A Squeeze of Orange?

The European aviation scene is an interesting one at the moment with a lot of movement between the big players. There are those who are going to miss out, and those which could potentially make large capacity gains, leaving just three of four groups.

With the ever increasing attempt of creating a more ‘upmarket’ image Ryanair are really the ones to watch. They have an extraordinary amount of aircraft on order, not just to replace the current fleet, but to add it making it the largest carrier in Europe. The assault at going upmarket is going to spill over into serving primary airports, something their business plan has avoided over the last 20 years.

We have already seen this happen in some markets, they already have some slots at Amsterdam, as well as Barcelona El Prat, Madrid, Brussels, Copenhagen, Milan Malpensa, Rome Fiumicino, Athens and Lisbon. It is not co-insidental that easyJet also operate from all of those airports and have bases in the majority of them. This challenge is only ever going to increase from Ryanair, but its not just them, there is also some serious challenges now by IAG owned Vueling, who are also muscling in on historically easyJet bases.

easyJet have always been strong in the UK market. They first set up camp at Luton airport in the mid-90’s, and then expended to Gatwick, before buying Go which gave them other bases at Stansted, East Midlands and Bristol. Another purchase, this time BA franchise partner GB Airways gave them a stronger hold at Gatwick and Manchester, with FlyBe slots at Gatwick enhansing their portfolio. So, yes, easyJet have a strong position in the UK, especially at Luton and Gatwick.

Abroad, easyJet has had mixed sucess. They have long held their base at Geneva which is very sucessful, as is Paris. There have however been some failures: Madrid was closed as a base, so was Rome recently and East Midlands which was a difficult market.

The recent base closure of Rome is an interesting one, where both Vueling and Ryanair deceded upon them forcing easyJet out. It also saw the end of the much heralded at the time Linate to Fiumicino shuttle which they won rights for, only to be closed shortly afterwards. Making the case that the aircraft were better off at new bases Venice, Naples and at their historic Italian base in Milan Malpensa it isnt going to be an ‘easy’ ride there either – especially at Milan, where Ryanair is trying hard to compete head to head.

It is not just abroad though where the challenges are being felt. You just have to look at the first ever easyJet base at Luton. They really do have the upper hand at the airport, complimenting Wizzair who operate to eastern Europe extensively. With a low cost wing opening, Copenhagen had been hoping it would attract low cost carriers to the airport with incentives to fly there. It worked and both Ryaniar and easyJet set up a Luton to Copenhagen schedule – from nothing to a crazy 8 flights per day between them. The fares are extremely low and seem to be attracting passengers, although it cant do anything for the yield for either airline, sometimes you can get seats for £20 return.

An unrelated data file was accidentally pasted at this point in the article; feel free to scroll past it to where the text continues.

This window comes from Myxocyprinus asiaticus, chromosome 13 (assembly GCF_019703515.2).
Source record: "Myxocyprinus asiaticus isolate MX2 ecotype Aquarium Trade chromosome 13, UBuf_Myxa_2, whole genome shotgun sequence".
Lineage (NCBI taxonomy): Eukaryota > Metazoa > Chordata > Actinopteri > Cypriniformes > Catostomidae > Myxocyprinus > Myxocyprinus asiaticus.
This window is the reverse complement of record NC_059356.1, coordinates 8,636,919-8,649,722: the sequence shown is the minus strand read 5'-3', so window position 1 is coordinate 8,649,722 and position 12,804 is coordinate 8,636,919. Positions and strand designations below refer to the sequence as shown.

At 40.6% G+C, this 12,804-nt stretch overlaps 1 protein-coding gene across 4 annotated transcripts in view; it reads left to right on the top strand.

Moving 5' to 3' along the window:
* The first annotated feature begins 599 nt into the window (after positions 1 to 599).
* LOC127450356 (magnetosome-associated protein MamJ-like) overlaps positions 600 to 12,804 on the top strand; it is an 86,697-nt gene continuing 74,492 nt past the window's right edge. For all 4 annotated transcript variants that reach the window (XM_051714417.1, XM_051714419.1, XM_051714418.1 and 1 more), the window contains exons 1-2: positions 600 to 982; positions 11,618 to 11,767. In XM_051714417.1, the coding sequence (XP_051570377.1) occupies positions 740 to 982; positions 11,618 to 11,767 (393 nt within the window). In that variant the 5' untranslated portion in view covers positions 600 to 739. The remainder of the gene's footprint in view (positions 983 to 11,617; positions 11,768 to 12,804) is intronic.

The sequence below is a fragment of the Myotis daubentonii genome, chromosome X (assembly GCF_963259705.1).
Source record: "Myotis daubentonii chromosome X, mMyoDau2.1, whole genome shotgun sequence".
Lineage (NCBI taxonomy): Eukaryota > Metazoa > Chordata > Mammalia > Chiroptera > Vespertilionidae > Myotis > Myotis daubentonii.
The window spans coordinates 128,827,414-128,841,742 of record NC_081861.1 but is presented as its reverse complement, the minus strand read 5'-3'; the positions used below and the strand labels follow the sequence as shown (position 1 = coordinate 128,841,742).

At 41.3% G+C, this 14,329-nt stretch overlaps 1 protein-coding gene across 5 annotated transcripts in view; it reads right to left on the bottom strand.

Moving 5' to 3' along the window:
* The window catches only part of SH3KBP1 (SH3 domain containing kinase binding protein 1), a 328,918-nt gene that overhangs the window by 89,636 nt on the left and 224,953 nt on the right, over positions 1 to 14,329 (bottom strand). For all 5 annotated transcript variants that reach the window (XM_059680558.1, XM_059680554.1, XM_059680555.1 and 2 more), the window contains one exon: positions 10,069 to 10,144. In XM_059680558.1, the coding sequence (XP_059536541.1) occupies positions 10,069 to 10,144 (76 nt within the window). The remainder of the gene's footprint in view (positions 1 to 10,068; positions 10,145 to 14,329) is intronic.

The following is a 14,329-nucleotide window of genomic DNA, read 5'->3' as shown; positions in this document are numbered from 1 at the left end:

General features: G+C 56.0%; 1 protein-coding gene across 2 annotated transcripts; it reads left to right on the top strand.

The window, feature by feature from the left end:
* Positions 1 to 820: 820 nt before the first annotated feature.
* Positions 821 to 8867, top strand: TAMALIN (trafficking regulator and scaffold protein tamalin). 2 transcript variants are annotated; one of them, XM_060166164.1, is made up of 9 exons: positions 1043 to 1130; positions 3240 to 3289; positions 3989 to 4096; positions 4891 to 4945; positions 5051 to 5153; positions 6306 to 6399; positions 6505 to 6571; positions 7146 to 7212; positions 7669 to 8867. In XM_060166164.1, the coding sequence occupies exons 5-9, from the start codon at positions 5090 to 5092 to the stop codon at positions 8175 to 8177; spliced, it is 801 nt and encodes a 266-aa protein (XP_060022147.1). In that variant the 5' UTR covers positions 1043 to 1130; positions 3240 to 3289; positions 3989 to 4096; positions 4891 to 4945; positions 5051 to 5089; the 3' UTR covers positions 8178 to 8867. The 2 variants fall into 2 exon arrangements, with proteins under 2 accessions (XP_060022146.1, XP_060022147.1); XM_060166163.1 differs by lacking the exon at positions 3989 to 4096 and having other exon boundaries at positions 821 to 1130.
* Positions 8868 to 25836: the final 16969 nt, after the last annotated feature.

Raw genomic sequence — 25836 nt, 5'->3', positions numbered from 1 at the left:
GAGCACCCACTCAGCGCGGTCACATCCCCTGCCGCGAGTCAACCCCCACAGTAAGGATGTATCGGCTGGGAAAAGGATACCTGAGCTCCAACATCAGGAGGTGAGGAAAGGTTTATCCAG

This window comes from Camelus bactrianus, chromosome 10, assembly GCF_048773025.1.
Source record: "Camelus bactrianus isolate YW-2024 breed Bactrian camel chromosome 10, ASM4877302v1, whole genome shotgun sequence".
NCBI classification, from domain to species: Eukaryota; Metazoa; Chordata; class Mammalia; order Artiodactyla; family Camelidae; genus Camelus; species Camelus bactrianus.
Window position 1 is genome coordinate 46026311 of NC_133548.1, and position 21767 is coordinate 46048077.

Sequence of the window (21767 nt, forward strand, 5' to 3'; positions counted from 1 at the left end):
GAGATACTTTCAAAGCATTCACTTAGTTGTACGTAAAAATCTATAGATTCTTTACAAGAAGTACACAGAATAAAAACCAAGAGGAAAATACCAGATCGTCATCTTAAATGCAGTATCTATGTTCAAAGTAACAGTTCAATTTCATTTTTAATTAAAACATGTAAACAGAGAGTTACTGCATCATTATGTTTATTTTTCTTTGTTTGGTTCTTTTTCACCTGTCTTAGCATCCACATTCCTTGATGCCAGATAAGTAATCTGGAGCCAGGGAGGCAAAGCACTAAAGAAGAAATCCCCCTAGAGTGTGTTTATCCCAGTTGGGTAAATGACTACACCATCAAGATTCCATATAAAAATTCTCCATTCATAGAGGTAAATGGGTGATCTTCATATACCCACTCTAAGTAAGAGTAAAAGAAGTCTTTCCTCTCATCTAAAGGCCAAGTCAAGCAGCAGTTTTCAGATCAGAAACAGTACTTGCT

Despite going up against Monarch on some sunshine routes from the beginning, it is now Vueling who are getting in on the act up against easyJet coming to their home turf. Not only that, but the three routes already announced are all going toe for toe against the orange airline. This summer IAG-backed Vueling will operate twice a day to Amsterdam and Barcelona, with a six time a week service to Zurich. One would assume further routes are planned to link their bases – maybe Rome or Madrid could be on the cards for the winter. Air France and KLM backed Transavia will be operating Luton to Paris Orly this summer, going up against easyJet’s Charles de Gaulle service.

It is going to be tough for easyJet where they don’t already have the upper hand to compete with the ever unstoppable Ryanair, and Vueling – the newcomers on the scene with big backers. It doesnt have the cost per seat advantage Ryanair has to have low prices, doesnt have the same number of aircraft on order, and doesnt have the distribution channel IAG can provide Vueling.

Gatwick will remain strong given their slot position, although a number of routes have already been dropped given competition from other London airports – notably in Germany including Cologne and Strasbourg.

At airports like Milan Malpensa, Amsterdam, Lisbon and Zurich, they are a lot more exposed to advansing airlines.

It is going to be an interesting couple of years, but surely a lack of ambition won’t derail one of the most iconic airlines in European aviation.

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